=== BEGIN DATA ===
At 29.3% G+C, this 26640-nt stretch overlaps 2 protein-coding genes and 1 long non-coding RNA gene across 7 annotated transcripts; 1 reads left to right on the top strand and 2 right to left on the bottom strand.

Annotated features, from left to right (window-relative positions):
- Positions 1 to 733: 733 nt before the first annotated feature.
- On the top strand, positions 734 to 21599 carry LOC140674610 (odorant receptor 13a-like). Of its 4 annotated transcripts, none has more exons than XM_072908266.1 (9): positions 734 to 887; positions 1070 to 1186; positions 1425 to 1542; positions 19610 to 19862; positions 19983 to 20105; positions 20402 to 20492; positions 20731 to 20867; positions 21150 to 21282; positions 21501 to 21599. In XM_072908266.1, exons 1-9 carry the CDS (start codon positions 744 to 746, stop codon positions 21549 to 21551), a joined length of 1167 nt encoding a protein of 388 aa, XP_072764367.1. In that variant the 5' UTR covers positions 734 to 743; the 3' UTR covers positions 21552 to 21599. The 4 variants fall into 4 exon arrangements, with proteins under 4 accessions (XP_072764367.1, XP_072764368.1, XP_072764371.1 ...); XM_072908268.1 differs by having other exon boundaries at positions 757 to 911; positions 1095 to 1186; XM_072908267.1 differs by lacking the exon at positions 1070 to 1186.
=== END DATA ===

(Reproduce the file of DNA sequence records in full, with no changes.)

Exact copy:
At 29.3% G+C, this 26640-nt stretch overlaps 2 protein-coding genes and 1 long non-coding RNA gene across 7 annotated transcripts; 1 reads left to right on the top strand and 2 right to left on the bottom strand.

Annotated features, from left to right (window-relative positions):
- Positions 1 to 733: 733 nt before the first annotated feature.
- On the top strand, positions 734 to 21599 carry LOC140674610 (odorant receptor 13a-like). Of its 4 annotated transcripts, none has more exons than XM_072908266.1 (9): positions 734 to 887; positions 1070 to 1186; positions 1425 to 1542; positions 19610 to 19862; positions 19983 to 20105; positions 20402 to 20492; positions 20731 to 20867; positions 21150 to 21282; positions 21501 to 21599. In XM_072908266.1, exons 1-9 carry the CDS (start codon positions 744 to 746, stop codon positions 21549 to 21551), a joined length of 1167 nt encoding a protein of 388 aa, XP_072764367.1. In that variant the 5' UTR covers positions 734 to 743; the 3' UTR covers positions 21552 to 21599. The 4 variants fall into 4 exon arrangements, with proteins under 4 accessions (XP_072764367.1, XP_072764368.1, XP_072764371.1 ...); XM_072908268.1 differs by having other exon boundaries at positions 757 to 911; positions 1095 to 1186; XM_072908267.1 differs by lacking the exon at positions 1070 to 1186.